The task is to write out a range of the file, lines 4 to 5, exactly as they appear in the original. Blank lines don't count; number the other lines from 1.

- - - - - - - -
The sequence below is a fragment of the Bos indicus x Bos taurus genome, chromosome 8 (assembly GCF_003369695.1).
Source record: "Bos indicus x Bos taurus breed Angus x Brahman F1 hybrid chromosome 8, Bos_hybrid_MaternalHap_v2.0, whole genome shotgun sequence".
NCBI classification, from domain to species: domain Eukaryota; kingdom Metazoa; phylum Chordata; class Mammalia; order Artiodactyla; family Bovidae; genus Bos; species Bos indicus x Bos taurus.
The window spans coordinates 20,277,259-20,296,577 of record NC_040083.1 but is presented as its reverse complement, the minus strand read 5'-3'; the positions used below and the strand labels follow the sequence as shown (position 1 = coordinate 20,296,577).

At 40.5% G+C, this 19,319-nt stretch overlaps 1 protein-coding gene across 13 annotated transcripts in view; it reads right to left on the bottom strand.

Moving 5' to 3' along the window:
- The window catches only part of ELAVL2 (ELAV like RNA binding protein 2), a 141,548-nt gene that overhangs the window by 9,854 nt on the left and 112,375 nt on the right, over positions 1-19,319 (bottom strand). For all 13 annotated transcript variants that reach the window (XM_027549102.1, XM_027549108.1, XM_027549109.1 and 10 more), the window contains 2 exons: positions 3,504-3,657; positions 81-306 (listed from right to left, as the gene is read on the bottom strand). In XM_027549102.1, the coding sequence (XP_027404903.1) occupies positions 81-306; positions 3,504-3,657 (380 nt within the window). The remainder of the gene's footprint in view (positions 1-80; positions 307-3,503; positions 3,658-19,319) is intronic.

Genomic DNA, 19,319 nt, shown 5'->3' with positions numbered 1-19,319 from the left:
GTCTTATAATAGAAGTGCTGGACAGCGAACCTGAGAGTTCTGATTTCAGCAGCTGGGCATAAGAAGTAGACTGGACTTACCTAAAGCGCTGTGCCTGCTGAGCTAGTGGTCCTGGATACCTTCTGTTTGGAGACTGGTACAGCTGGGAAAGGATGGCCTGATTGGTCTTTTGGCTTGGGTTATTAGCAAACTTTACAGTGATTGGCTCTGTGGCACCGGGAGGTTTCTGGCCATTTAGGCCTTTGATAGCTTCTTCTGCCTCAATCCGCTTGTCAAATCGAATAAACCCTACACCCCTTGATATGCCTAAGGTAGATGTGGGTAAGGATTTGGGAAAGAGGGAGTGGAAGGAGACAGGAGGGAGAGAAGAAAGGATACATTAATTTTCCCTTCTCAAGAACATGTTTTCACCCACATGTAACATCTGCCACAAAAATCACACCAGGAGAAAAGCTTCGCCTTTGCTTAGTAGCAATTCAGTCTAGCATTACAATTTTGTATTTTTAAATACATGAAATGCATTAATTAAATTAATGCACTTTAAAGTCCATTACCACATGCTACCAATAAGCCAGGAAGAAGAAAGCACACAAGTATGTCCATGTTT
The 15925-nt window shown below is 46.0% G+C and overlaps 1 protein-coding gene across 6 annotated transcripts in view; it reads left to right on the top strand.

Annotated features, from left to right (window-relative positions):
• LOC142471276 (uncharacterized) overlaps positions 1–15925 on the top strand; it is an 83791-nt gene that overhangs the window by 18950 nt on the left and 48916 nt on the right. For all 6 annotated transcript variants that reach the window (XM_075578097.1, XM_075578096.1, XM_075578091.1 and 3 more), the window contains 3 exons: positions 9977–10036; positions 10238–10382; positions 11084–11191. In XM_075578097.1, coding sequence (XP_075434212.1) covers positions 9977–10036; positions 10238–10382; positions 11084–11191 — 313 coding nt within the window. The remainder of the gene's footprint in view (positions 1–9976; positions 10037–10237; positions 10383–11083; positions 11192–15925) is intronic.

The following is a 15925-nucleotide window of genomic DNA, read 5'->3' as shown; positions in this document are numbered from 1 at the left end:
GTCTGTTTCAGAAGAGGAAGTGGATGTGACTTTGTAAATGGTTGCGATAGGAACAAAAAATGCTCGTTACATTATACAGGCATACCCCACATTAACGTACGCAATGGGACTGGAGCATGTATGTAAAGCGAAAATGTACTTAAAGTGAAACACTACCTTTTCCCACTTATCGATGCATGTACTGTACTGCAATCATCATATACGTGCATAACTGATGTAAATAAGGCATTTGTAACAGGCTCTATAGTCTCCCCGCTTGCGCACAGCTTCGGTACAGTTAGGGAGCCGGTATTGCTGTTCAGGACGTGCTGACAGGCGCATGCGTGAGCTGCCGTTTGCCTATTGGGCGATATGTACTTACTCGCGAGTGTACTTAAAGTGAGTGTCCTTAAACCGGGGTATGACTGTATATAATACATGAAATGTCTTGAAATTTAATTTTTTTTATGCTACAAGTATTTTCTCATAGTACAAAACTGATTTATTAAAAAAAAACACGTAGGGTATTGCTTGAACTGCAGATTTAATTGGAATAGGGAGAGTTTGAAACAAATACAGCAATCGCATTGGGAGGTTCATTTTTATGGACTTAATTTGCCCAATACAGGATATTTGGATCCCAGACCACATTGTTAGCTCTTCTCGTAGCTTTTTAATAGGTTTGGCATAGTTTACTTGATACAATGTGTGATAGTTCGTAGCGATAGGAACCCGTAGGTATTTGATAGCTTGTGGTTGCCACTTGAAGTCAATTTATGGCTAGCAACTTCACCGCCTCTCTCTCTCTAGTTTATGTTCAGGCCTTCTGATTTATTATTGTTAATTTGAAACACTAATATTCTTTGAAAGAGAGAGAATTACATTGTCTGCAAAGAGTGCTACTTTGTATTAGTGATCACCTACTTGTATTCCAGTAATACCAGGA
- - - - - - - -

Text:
The window spans coordinates 20,277,259-20,296,577 of record NC_040083.1 but is presented as its reverse complement, the minus strand read 5'-3'; the positions used below and the strand labels follow the sequence as shown (position 1 = coordinate 20,296,577).

At 40.5% G+C, this 19,319-nt stretch overlaps 1 protein-coding gene across 13 annotated transcripts in view; it reads right to left on the bottom strand.